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February 17, 2017
 
China Fishmeal Weekly: Traders cut prices amid lower costs, poor demand (week ended Feb 16, 2017)
                                  
An eFeedLink Exclusive
 
 
Price summary
 
Prices moved lower.
 

Weekly transacted prices of imported fishmeal at major Chinese ports (RMB/tonne)

Price type

Port/Inland city

Origin

Grade/
Protein content/
stock type

Price as of
Feb 9

Price as of
Feb 16

Price change

Port

Dalian

Peru

FAQ/65%/new

10,300

10,200

-100

 

Tianjin

Peru

FAQ/67%/new

10,300

10,200

-100

 

Shanghai

Peru

FAQ/65%/new

10,300

10,200

-100

 

Huangpu

Peru

FAQ/65%/new

10,300

10,200

-100

Rail station

Zhengzhou

Peru

FAQ/65%/new

10,800

10,700

-100

 

Wuhan

Peru

FAQ/65%/new

10,900

10,800

-100

 

Shenyang

Peru

FAQ/65%/new

10,500

10,400

-100

 

Chengdu

Peru

FAQ/65%/new

11,000

10,900

-100

Prices refer to port transaction prices and are for reference only.
RMB1=US$0.1456 (Feb 17)

 
 
Global markets
 
FOB prices of Peruvian prime-grade fishmeal were stable to lower at US$1,550-1,570/tonne.
 
Peru has completed its fishing quota in the northern seas. The fishing season for the southern seas, which would end on June 30, has a total fish catch of 31,678 tonnes as of February 6, slightly over 6% of its 515,000 tonnes quota.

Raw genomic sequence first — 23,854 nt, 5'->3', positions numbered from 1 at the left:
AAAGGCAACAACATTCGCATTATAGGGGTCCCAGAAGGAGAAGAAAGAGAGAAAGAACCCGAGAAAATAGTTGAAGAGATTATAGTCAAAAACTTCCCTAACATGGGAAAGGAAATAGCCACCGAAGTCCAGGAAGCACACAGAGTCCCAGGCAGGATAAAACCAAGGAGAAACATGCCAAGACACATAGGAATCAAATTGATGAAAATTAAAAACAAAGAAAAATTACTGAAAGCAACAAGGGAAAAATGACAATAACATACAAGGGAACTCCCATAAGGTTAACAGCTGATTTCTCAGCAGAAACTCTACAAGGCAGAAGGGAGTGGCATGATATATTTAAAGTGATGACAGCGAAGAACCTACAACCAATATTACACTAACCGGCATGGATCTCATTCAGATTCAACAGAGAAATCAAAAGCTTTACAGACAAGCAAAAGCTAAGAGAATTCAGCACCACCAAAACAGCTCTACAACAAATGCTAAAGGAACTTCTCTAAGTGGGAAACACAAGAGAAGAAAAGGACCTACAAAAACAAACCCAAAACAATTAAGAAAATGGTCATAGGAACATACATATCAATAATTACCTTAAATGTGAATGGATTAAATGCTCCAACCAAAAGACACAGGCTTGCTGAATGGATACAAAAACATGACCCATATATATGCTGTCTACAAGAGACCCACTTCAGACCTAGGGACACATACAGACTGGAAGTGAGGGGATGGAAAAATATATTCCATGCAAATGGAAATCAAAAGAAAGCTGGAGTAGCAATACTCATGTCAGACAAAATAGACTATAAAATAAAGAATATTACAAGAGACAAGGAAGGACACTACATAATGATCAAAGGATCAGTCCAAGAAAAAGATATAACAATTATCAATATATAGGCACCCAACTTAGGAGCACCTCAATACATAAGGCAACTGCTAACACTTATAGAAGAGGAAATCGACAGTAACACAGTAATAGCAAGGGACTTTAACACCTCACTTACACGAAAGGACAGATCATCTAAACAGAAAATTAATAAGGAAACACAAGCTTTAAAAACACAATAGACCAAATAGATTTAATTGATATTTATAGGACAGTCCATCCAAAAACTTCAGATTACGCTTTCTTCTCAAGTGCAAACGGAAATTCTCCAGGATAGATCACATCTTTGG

Market analysis
 
Demand for fishmeal was poor with aqua feed output dipping below 200,000 tonnes in January, and maintaining the falling trend. Hog feed producers were reluctant to make purchases as well, as piglet numbers remained low due to limited sow numbers. As fishmeal import costs softened of late, traders took the opportunity to cut prices in attempts to stimulate sales.
 
Price quotes for prime-grade products were softer in the range of RMB11,500-11,800/tonne.
 
 
Market forecast
 
Supplies of fishmeal are set to be plentiful as Peru has met its fishing quota in the northern seas. This, in conjunction with slack demand from China, will drag down the prices of Peruvian fishmeal. With domestic demand sluggish, Chinese traders will cut prices readily so long as import costs move lower.
 


 


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